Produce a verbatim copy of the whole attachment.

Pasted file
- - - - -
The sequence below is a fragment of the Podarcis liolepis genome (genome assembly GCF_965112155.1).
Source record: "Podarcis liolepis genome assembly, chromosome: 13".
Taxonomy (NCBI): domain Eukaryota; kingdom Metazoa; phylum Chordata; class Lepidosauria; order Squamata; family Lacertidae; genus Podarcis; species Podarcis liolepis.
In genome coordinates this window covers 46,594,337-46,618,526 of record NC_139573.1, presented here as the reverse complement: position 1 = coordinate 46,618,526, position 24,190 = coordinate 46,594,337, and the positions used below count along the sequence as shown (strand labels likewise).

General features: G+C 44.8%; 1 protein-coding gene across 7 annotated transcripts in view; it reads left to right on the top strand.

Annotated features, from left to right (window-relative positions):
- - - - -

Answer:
The sequence below is a fragment of the Podarcis liolepis genome (genome assembly GCF_965112155.1).
Source record: "Podarcis liolepis genome assembly, chromosome: 13".
Taxonomy (NCBI): domain Eukaryota; kingdom Metazoa; phylum Chordata; class Lepidosauria; order Squamata; family Lacertidae; genus Podarcis; species Podarcis liolepis.
In genome coordinates this window covers 46,594,337-46,618,526 of record NC_139573.1, presented here as the reverse complement: position 1 = coordinate 46,618,526, position 24,190 = coordinate 46,594,337, and the positions used below count along the sequence as shown (strand labels likewise).

General features: G+C 44.8%; 1 protein-coding gene across 7 annotated transcripts in view; it reads left to right on the top strand.

Annotated features, from left to right (window-relative positions):